Hot reads: Why did Patriots ban Tom Brady's own trainer?

Hot reads: Why did Patriots ban Tom Brady's own trainer?

Though Brady, Belichick and the Patriots have yet to directly address Guerrero's absence, it's believed that his revoked access was sparked by increasing friction between Guerrero and the Patriots' official medical and training personnel.

McGinest then recommended him to teammates, and he's worked with guys like Lawyer Milloy, Ty Law, Troy Brown, Wes Welker, Aaron Hernandez, Julian Edelman, and Danny Amendola over the years. His relationship with Brady became especially close in 2008 after the quarterback's season-ending knee injury in the first quarter of Week 1.

The Boston Globe had the story of the rift on Tuesday.

It's been more than just training and treatment. Guerrero told the New York Times Magazine in 2015 that conventional National Football League team trainers clashed with his methods "most of the time", adding that "everyone thinks I'm a kook and a charlatan". With a degree in traditional Chinese medicine from the now-defunct Samra University of Oriental Medicine in Los Angeles, Guerrero espouses alternative medical treatments.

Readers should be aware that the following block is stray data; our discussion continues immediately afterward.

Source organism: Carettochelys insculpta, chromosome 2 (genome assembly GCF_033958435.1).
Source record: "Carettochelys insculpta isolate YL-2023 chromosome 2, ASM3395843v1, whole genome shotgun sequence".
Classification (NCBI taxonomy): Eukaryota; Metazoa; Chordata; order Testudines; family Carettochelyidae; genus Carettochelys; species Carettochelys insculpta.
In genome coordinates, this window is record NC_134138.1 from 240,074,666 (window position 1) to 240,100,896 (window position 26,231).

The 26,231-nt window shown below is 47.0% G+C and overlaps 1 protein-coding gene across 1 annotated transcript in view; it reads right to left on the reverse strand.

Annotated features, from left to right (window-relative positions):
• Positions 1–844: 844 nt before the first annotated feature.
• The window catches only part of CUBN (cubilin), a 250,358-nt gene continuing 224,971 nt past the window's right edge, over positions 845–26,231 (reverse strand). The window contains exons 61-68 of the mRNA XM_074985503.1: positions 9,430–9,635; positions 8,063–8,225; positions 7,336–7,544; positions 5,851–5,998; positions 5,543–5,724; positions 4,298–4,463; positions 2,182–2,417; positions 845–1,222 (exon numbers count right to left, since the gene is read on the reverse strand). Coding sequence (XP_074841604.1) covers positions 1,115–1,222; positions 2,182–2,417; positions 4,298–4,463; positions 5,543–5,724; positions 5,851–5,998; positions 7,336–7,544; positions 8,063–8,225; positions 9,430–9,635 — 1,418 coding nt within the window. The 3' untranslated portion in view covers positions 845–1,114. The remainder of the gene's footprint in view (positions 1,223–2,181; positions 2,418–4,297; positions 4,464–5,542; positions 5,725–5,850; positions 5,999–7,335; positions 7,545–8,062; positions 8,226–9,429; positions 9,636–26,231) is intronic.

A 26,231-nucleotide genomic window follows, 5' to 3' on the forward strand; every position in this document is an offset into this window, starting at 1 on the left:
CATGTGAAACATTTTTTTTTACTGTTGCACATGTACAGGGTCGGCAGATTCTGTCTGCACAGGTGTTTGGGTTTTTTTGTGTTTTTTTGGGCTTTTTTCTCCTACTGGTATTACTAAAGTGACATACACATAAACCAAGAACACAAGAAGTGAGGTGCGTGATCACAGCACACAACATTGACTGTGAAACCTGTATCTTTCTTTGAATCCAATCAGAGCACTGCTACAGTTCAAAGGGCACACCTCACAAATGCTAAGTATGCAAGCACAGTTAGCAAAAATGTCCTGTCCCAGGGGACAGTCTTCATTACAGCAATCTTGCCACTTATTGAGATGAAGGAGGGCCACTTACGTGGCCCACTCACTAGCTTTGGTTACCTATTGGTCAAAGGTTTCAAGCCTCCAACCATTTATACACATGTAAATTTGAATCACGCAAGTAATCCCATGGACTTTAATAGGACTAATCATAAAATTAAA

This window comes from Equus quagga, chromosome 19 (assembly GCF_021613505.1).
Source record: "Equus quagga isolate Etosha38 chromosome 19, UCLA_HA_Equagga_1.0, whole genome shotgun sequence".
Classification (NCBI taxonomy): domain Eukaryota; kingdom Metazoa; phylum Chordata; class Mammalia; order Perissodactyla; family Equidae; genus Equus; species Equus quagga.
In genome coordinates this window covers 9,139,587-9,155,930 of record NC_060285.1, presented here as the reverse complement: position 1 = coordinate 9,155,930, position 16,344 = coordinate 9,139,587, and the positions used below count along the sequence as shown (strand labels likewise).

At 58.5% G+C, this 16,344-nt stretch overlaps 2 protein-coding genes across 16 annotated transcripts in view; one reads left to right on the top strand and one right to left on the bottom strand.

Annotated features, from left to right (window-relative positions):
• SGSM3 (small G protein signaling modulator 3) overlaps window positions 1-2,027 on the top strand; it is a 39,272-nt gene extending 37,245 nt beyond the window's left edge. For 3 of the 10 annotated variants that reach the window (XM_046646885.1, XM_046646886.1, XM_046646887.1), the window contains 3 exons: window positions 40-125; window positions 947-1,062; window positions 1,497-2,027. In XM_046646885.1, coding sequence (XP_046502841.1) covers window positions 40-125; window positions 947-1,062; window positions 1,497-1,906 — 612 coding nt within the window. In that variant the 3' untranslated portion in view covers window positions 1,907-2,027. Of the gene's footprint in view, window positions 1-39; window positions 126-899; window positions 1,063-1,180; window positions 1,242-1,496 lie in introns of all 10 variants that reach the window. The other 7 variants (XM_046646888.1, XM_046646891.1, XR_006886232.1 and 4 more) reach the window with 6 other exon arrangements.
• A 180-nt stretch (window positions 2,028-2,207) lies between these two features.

Belichick also permitted Guerrero, Brady's close friend and business partner, to secure his own office near the Patriots locker room, fly on the team charter to road games, and receive credentials to work the sidelines of every game, home and away. He was banned from boarding Patriots jets, his sideline access was revoked, and the only person he is allowed to treat now in his Gillette Stadium office is Brady.

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The reason it took years for it to get to this point? The source said Belichick told those who complained about Guerrero: Tom wants him. "What am I supposed to do?"

More recently he's teamed up with Guerrero to write his nonsensical book and develop a Tom Brady wellness app that will transform you into a physical specimen for a mere $200/year. The state of MA also looked into whether he was doing physical therapy without a license, but Guerrero was cleared. He would later be cleared of wrongdoing in 2014. Boston Magazine called him a "glorified snake-oil salesman" when the publication revealed had been sued for fraud and had run-ins with the Federal Trade Commission for marketing a drink that, as the magazine wrote, "promised to protect users 'from the consequences of sports-related traumatic brain injury'".

"Everyone thinks I'm a kook and charlatan", he said.

Belichick famously dislikes distractions. We are going to find out sooner than later.